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Why the SA Reserve Bank left interest rates unchanged

Why the SA Reserve Bank left interest rates unchanged
Governor of the South African Reserve Bank Lesetja Kganyago. (Photo: Samuel Corum / Bloomberg via Getty Images)

The Reserve Bank wants to see a sustained trend of the headline consumer inflation rate remaining around 4.5% before it can cut interest rates. Economists expect the central bank to cut interest rates in the second half of 2024.

The SA Reserve Bank has left interest rates unchanged for the fourth consecutive meeting of its Monetary Policy Committee (MPC), warning that consumer inflation remains a major risk that might see borrowing costs elevated for a long time. 

The MPC held its key repo rate steady at 8.25%, with the interest rate charged by commercial banks remaining at 11.75%.

It was a unanimous decision by five members of the MPC, including David Fowkes, a new member appointed earlier this month to replace Kuben Naidoo (deputy governor), who left the central bank in December last year. 

Read more in Daily Maverick: Kuben Naidoo resigns as SA Reserve Bank deputy governor against backdrop of vexed monetary policy

The market had largely expected the Reserve Bank to keep interest rates unchanged, with all 20 economists surveyed by Reuters expecting no changes in the benchmark interest rate. 

Reserve Bank governor Lesetja Kganyago stressed that a cut in interest rates will depend on whether the headline consumer inflation rate falls within the midpoint of the central bank’s 3% to 6% inflation target range in a “sustained manner”. 

This midpoint would be 4.5%. 

“Only when we are convinced that inflation has declined to the target and is sustained there, would it be necessary to recalibrate policy appropriately,” said Kganyago during a media briefing on Thursday. 

Kganyago believes that there is no “discernible trend” that the inflation rate is declining towards the Reserve Bank’s midpoint target. 

Inflation in South Africa has seesawed – from highs of 7.8% in July 2022 to remain above the upper end of the bank’s target for about 13 months. 

In 2023, the inflation rate fell to 4.7% in July, which was closer to the Reserve Bank’s midpoint, but this was short-lived as food and fuel price increases drove inflation up to 5.9% in October, moderating to 5.5% in November, and further to 5.1% in December.

Underscoring the unpredictability of inflation is that the Reserve Bank expected the headline inflation rate to reach 5.8% for 2023 as a whole, but reached 6%. The central bank expects the inflation rate for 2024 to ease to 5%, then 4.6% in 2025, and 4.5% in 2026.

Economic outlook

The Reserve Bank still sees currency weakness, a weak economy (exacerbated by Eskom rolling blackouts and the Transnet logistics crisis), and elevated food and fuel prices as drivers of inflation.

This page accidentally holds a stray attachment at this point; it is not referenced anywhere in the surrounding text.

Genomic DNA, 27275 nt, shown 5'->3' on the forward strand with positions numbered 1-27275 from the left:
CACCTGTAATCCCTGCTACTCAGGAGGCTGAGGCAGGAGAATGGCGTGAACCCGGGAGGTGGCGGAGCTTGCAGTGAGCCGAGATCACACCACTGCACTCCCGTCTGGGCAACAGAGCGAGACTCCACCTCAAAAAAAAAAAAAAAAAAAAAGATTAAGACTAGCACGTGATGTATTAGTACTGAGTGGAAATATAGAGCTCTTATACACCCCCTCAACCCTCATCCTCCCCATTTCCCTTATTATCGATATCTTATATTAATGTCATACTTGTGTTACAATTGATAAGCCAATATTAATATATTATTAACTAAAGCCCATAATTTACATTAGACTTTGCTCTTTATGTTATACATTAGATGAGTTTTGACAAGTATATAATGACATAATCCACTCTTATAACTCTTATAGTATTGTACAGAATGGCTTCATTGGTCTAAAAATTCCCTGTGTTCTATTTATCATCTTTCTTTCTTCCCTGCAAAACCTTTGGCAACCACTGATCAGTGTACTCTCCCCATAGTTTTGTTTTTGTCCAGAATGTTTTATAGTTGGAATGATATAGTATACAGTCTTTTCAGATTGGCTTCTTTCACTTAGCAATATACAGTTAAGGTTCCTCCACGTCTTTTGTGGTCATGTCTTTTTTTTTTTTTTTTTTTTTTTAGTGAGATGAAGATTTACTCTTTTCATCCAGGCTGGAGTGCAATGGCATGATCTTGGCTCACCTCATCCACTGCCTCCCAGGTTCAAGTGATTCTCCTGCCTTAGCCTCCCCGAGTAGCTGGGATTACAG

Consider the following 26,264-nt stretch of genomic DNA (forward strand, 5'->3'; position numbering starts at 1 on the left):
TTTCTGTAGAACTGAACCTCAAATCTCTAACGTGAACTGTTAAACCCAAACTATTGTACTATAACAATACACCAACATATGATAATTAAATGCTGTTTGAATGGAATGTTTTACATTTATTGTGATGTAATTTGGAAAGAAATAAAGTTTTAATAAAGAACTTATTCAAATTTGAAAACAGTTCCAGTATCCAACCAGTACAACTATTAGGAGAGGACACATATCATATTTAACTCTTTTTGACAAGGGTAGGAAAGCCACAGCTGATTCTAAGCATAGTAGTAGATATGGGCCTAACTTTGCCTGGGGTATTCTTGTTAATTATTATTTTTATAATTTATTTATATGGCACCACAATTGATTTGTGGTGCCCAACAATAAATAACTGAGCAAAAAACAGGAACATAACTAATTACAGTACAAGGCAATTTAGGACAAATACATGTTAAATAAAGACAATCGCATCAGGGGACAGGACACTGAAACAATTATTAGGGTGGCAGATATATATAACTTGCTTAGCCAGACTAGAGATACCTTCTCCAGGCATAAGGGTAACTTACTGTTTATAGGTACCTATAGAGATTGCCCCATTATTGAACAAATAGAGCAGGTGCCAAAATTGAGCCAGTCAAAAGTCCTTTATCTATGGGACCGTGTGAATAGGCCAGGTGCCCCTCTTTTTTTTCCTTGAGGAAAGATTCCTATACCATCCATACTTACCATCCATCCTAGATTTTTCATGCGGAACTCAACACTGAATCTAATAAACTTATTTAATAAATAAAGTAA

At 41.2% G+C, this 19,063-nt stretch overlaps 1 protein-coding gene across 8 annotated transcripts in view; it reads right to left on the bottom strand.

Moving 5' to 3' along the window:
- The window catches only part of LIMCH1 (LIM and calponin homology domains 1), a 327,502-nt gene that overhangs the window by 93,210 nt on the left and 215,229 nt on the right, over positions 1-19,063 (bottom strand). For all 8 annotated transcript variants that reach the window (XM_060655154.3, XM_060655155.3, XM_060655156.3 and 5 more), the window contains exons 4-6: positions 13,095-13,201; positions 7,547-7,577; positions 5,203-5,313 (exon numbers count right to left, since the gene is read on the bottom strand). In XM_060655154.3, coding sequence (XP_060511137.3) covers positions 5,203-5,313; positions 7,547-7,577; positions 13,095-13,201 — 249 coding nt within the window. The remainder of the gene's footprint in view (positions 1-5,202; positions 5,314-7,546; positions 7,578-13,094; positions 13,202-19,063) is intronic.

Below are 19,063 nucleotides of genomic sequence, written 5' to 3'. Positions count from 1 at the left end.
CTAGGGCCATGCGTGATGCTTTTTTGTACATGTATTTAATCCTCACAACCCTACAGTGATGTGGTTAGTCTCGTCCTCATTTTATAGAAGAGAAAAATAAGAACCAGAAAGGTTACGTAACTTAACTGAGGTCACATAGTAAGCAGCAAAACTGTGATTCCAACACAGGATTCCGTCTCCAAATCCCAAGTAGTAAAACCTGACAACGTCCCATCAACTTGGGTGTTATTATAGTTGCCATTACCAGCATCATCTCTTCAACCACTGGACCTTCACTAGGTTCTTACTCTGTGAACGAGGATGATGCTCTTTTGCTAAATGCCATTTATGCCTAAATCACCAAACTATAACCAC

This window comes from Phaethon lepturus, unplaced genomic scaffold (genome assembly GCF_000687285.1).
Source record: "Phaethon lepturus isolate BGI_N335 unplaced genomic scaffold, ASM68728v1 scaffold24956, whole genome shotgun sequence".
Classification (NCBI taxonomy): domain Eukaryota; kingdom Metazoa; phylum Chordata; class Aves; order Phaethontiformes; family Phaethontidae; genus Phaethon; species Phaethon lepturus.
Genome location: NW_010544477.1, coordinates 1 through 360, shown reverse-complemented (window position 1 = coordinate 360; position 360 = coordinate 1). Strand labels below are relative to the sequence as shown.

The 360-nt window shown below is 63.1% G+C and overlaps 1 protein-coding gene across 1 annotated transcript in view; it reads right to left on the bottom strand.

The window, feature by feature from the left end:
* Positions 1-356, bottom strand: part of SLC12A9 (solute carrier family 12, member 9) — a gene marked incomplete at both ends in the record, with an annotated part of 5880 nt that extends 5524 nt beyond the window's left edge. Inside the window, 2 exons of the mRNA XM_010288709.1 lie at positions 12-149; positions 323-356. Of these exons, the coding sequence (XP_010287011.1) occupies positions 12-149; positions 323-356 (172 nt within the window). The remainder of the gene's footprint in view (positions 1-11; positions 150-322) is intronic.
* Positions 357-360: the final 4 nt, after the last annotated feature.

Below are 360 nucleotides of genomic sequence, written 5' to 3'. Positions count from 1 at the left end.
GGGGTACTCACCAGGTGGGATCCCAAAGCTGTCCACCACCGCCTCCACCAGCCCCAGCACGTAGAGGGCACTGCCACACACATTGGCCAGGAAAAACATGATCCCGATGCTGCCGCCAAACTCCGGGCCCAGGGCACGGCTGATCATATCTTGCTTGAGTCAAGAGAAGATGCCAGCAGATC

The Reserve Bank has increased the repo rate by nearly 5 percentage points since November 2021, resulting in the interest rate charged by commercial banks going from a low 7% during Covid lockdowns to 11.75%. 

By increasing interest rates, the Reserve Bank is hoping to curb the consumer demand for goods (due to affordability problems) in the economy. When demand drops, then prices of goods would also decline, resulting in the overall inflation rate reducing.  

For 2023 as a whole, the bank expects the economy to grow by 0.6%, revised down from its November expectation of 0.8%. It expects the economy to grow by 1.2% in 2024 and 1.3% in 2025.

Interest rate cut on the horizon 

Angelika Goliger, EY Africa’s chief economist, said the outlook for global interest rates in 2024 will be predominantly influenced by the decisions made by the US central bank. 

With signs that inflation in the US is decreasing, Goliger expects the US central bank to start cutting interest rates from May, with a cut of 1% for 2024. 

She expects the SA Reserve Bank to adopt “a more cautious approach” than the US central bank, with the former only expected to cut interest rates in the second half of 2024. Goliger expects cuts of 0.5% and 0.75% this year.

FNB Chief Economist Mamello Matikinca-Ngwenya agreed with Goliger, saying she also expects the Reserve Bank to deliver the first interest rate cut in the second half. 

“However, we think the MPC will be cautious as event risk remains high, [for example] the upcoming elections and any worsening in risk sentiment as well as exchange rate pressure that is associated with that event…

“That said, the MPC still requires more evidence that inflation will anchor at the 4.5% target within the policy horizon. 

“Unfortunately, heightened geopolitical tensions, biosecurity, as well as adverse weather patterns, complicate the disinflation trend,” said Matikinca-Ngwenya. DM

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